The buffet peters out in a hurry once you try scratching that itch for off-road adventure. Looking for all-wheel drive? The Subaru Impreza 2.0i 5-Door is your only real option. Just think of it as a slammed Crosstrek. If a higher riding vehicle is a must-have, Nissan’s front-drive Kicks starts out at a low, low $17,990, though you can swap it for a three-cylinder, FWD Ford Ecosport S for $2,005 extra. Any takers? Hello?

It’s Nissan to the rescue once again in the pickup category — an army, it should be noted, of one. The base Frontier S King Cab retains its starting price of $18,990 for 2019, and I’ll probably go to my grave without having ever seen one. Still, you could bully Nissan into procuring one, thus ensuring a cheap, old bed to lie down in.

There’s likely a model or two I’ve skipped over, but this gives you an idea of what you have to work with. Cheap cars aren’t dead; they’ve just become slightly harder, on average, to finance. If handed the money and conditions and sent on your way, which vehicle would you return home with?

[Image: Nissan]

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89 Comments on “QOTD: Forced Into the Cheap Seats?...”


  • avatar
    NoID

    This one is tough. The Renegade starts at about $18.5k, but if I want AWD (and I can’t bring myself to purchase any Jeep without four powered wheels unless it has a US Postal eagle on the side) the starting price is $100 over your given limit.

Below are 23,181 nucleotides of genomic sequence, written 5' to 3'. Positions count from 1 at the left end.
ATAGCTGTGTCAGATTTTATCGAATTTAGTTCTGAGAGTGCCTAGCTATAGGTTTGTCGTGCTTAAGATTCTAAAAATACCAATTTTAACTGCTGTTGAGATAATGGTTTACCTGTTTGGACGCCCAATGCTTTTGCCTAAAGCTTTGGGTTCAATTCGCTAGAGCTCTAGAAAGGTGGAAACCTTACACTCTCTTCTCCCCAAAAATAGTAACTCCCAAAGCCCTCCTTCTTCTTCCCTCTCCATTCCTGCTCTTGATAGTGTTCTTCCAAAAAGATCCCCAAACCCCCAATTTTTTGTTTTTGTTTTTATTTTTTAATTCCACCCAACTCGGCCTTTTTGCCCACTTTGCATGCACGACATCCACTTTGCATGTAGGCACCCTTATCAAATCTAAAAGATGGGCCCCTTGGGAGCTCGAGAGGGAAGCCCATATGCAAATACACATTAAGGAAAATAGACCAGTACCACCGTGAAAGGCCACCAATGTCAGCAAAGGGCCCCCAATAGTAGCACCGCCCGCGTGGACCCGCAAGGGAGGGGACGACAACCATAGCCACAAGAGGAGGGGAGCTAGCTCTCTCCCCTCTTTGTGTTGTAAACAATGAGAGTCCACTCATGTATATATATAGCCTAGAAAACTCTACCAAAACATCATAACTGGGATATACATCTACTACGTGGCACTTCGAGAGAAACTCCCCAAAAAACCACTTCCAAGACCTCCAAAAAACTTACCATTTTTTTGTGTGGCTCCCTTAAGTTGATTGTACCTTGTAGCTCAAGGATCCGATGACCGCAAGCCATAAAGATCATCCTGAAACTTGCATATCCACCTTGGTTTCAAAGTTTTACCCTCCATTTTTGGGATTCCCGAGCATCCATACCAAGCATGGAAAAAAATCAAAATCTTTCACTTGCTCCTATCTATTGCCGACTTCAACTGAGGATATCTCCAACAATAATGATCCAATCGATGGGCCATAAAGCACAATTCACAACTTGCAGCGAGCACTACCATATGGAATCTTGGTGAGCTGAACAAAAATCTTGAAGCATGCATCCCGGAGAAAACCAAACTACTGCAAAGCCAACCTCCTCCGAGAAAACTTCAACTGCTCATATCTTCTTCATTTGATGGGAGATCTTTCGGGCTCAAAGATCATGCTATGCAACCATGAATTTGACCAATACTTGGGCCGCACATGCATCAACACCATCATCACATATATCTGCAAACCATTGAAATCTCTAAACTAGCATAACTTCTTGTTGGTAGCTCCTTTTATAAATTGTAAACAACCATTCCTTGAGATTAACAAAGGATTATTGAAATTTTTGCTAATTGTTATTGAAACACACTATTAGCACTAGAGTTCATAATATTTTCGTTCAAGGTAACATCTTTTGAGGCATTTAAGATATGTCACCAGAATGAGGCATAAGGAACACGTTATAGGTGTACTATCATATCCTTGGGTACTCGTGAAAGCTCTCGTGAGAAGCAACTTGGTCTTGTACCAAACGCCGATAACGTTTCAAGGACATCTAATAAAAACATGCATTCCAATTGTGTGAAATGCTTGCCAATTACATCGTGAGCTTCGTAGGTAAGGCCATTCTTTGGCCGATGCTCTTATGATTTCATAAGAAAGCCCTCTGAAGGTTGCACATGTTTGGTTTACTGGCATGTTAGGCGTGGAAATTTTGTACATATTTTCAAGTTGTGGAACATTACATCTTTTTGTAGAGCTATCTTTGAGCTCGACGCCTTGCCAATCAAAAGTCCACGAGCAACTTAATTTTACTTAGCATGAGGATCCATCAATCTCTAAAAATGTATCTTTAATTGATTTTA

I could get a bare bones Fiat 500X Pop FWD, manual transmission, no options but some fun free colors, for $19,995.

    For my money I’d rather get the 5-speed 500 Pop Cabrio in Lazer Blue, upgraded sound system (because tinny sound is annoying), all-weather package and block heater (because Michigan), Popular Equipment Group (literally just A/C), and MOPAR wind screen to keep my ‘do from getting whipped. This comes in at about $19.5k, and would be much more fun to drive than the 500X (not that the 500X is a dynamic nightmare.)

  • avatar
    PeriSoft

    Kia Rio 5-door EX Launch Edition. Technically it comes in at $20,095, but I think we can be generous and round down, right? The Elantra Value Edition just comes in under the wire, too, and at least is spec’d up enough to ditch the awful plastic steering wheel and shift knob that afflict Hyundai (and Kia’s?) baser offerings. I’m sorry, but I can’t deal with plastic steering wheels.

    An extra two grand would really open things up here, but I guess then it wouldn’t be a challenge!

  • avatar
    PrincipalDan